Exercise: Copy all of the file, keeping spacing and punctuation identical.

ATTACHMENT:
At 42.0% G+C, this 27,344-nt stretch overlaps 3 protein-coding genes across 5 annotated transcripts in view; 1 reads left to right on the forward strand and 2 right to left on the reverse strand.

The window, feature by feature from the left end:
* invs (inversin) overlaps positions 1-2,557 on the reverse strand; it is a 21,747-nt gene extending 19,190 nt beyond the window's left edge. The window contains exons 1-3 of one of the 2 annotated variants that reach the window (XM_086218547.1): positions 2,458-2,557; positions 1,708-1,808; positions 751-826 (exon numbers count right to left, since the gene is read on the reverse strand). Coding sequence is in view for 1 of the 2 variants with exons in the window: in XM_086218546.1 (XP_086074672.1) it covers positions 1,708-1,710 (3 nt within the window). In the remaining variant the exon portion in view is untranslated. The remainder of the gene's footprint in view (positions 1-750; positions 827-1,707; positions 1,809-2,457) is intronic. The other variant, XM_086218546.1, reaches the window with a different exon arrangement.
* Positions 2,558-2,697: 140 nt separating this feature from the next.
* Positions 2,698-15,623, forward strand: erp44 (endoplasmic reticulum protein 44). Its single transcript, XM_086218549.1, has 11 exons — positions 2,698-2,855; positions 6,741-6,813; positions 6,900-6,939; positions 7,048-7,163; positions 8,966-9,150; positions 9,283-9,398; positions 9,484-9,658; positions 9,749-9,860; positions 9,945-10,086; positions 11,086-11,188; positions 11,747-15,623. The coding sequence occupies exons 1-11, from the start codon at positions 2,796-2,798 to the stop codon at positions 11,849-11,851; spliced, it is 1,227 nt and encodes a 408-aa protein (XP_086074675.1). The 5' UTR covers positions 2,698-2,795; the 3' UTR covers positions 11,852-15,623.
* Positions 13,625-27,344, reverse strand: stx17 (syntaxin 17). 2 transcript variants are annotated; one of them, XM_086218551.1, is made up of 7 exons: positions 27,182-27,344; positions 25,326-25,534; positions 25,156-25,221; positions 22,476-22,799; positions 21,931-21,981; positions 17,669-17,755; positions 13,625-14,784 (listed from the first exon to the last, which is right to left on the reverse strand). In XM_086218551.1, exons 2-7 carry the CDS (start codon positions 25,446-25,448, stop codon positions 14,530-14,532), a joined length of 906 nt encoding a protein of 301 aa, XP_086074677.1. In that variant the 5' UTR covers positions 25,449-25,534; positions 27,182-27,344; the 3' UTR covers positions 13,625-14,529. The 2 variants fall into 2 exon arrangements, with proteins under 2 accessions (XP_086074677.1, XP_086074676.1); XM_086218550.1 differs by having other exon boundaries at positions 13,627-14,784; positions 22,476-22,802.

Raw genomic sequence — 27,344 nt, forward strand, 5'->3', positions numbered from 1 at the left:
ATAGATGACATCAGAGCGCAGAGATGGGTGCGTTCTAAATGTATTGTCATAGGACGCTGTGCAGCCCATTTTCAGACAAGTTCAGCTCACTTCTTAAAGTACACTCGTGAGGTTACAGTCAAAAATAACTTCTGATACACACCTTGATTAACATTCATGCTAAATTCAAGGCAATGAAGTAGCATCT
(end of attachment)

At 42.0% G+C, this 27,344-nt stretch overlaps 3 protein-coding genes across 5 annotated transcripts in view; 1 reads left to right on the forward strand and 2 right to left on the reverse strand.

The window, feature by feature from the left end:
* invs (inversin) overlaps positions 1-2,557 on the reverse strand; it is a 21,747-nt gene extending 19,190 nt beyond the window's left edge. The window contains exons 1-3 of one of the 2 annotated variants that reach the window (XM_086218547.1): positions 2,458-2,557; positions 1,708-1,808; positions 751-826 (exon numbers count right to left, since the gene is read on the reverse strand). Coding sequence is in view for 1 of the 2 variants with exons in the window: in XM_086218546.1 (XP_086074672.1) it covers positions 1,708-1,710 (3 nt within the window). In the remaining variant the exon portion in view is untranslated. The remainder of the gene's footprint in view (positions 1-750; positions 827-1,707; positions 1,809-2,457) is intronic. The other variant, XM_086218546.1, reaches the window with a different exon arrangement.
* Positions 2,558-2,697: 140 nt separating this feature from the next.
* Positions 2,698-15,623, forward strand: erp44 (endoplasmic reticulum protein 44). Its single transcript, XM_086218549.1, has 11 exons — positions 2,698-2,855; positions 6,741-6,813; positions 6,900-6,939; positions 7,048-7,163; positions 8,966-9,150; positions 9,283-9,398; positions 9,484-9,658; positions 9,749-9,860; positions 9,945-10,086; positions 11,086-11,188; positions 11,747-15,623. The coding sequence occupies exons 1-11, from the start codon at positions 2,796-2,798 to the stop codon at positions 11,849-11,851; spliced, it is 1,227 nt and encodes a 408-aa protein (XP_086074675.1). The 5' UTR covers positions 2,698-2,795; the 3' UTR covers positions 11,852-15,623.
* Positions 13,625-27,344, reverse strand: stx17 (syntaxin 17). 2 transcript variants are annotated; one of them, XM_086218551.1, is made up of 7 exons: positions 27,182-27,344; positions 25,326-25,534; positions 25,156-25,221; positions 22,476-22,799; positions 21,931-21,981; positions 17,669-17,755; positions 13,625-14,784 (listed from the first exon to the last, which is right to left on the reverse strand). In XM_086218551.1, exons 2-7 carry the CDS (start codon positions 25,446-25,448, stop codon positions 14,530-14,532), a joined length of 906 nt encoding a protein of 301 aa, XP_086074677.1. In that variant the 5' UTR covers positions 25,449-25,534; positions 27,182-27,344; the 3' UTR covers positions 13,625-14,529. The 2 variants fall into 2 exon arrangements, with proteins under 2 accessions (XP_086074677.1, XP_086074676.1); XM_086218550.1 differs by having other exon boundaries at positions 13,627-14,784; positions 22,476-22,802.

Raw genomic sequence — 27,344 nt, forward strand, 5'->3', positions numbered from 1 at the left:
ATAGATGACATCAGAGCGCAGAGATGGGTGCGTTCTAAATGTATTGTCATAGGACGCTGTGCAGCCCATTTTCAGACAAGTTCAGCTCACTTCTTAAAGTACACTCGTGAGGTTACAGTCAAAAATAACTTCTGATACACACCTTGATTAACATTCATGCTAAATTCAAGGCAATGAAGTAGCATCT